Tomorrow, Croatia will sign its EU accession treaty
TheAccession Treaty between Croatia and EU will be signed on December 9 inBrusseles, on the eve of the summit of leader sof 27 EU countries where Croatia will, for the first time, be invited to attend as an observer.
Croatia will sign the Treaty of Accession to the European Union on Friday, and will become the bloc's full member on 1 July 2013. Until then, Croatia will have observer status in EU institutions, while its status of a candidate country will change to that of an acceding country.
During an hour-long ceremony, scheduled to start at 0930 hours in Brussels, the treaty will be signed by Croatian President Ivo Josipovic and Prime Minister Jadranka Kosor, and by the EU heads of state or government.
At the beginning of the ceremony, brief speeches will be delivered by European Council President Herman Van Rompuy, Polish Prime Minister Donald Tusk, whose country is holding the EU rotating presidency, European Commission President Jose Manuel Barroso, European Parliament President Jerzy Buzek as well as by Josipovic and Kosor.
After the signing ceremony, a photo session will be held and after that a regular summit of EU leaders will begin, with Croatia attending for the first time as an observer.
According to the document, Croatia becomes a full member of the EU on 1 July 2013, after Zagreb holds a referendum on the matter and EU member-states ratify the treaty.
Until 1 July 2013, Croatia will have observers in EU institutions. During this process, Croatia will be informed and consulted about new laws being adopted by the EU. Croatia can also contribute to the elaboration of laws and regulations but cannot vote on them until it becomes a full member.
Croatian ambassadors to third countries will be invited to meetings of their peers from the 27 EU member states.
With Croatia's admission to the European Union, the Union's Delegation in Zagreb will become the European Commission's office.
The Treaty of Accession is written in the 23 official languages of the EU and in Croatian, which will become the 24th official language of the Union on 1 July 2013.
Two documents are to be signed on Friday: the Treaty of Accession and the Final Act, a final political document of the intergovernmental conference which includes all that was agreed upon during the negotiating process.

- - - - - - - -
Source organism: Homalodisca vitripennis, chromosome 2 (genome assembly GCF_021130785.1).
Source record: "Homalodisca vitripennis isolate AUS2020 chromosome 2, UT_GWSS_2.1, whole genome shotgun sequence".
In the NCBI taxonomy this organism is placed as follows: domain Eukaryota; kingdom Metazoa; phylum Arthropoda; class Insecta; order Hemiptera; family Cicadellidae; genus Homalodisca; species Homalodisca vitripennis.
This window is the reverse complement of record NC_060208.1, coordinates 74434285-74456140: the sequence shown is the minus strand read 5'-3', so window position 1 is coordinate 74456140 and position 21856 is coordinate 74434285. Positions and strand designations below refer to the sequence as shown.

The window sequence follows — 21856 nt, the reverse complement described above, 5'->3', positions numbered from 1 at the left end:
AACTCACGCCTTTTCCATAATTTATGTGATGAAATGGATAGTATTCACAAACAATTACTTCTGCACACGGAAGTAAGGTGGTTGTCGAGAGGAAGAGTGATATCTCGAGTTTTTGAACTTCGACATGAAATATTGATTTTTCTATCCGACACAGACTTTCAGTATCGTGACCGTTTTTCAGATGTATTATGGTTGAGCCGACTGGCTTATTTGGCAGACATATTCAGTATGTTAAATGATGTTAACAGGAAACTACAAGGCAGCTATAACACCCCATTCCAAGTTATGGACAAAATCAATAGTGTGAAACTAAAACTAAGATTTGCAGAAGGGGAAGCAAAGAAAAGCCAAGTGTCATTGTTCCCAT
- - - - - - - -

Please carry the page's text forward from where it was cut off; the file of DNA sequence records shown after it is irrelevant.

After that, the treaty is to be ratified by all EU member states, and in Croatia its citizens will express their view on the matter at a referendum.
The treaty stipulates that the deadline for depositing ratification documents to the Italian government, the depositary of the agreement, is 30 June 2013, and admission is scheduled for 1 July 2013 when Croatia is to become the 28th member of the bloc.
The Treaty of Accession is the result of negotiations that lasted five years and eight months. They were opened on 3 October 2005 and finalised with the closing of the last policy chapters on 30 June 2011.
The negotiations were conducted on 33 chapters, or policy areas which a candidate country is required to adjust to EU standards. There are two more policy chapters -- Institutions (Policy Chapter No. 34) and Other Issues (No. 35) -- but they are not subject to negotiation.
Under Chapter No. 35, the European Commission is expected to carry out a monitoring process, as has been the case with other acceding countries, in order to see whether Croatia is fulfilling its obligations in the run-up to full membership.
In the spring of 2012, the EC will publish monitoring tables for three policy chapters -- Judiciary and Fundamental Rights, Competition Policy, and Justice, Freedom and Security. In the autumn, a comprehensive report on monitoring will be published regarding all policy chapters.
Chapter No. 34 defines the participation of Croatian representatives in EU institutions and agencies and designates Croatian as a new official language of the EU starting from Croatia's entry into the bloc.
Under Chapter No. 33 (Finance and Budgetary Provisions), Croatia can expect to have some 800 million euros at its disposal from the EU budget in the first six months of its membership. The funds cannot be drawn immediately but can be used over a longer period of time for the implementation of long-term projects.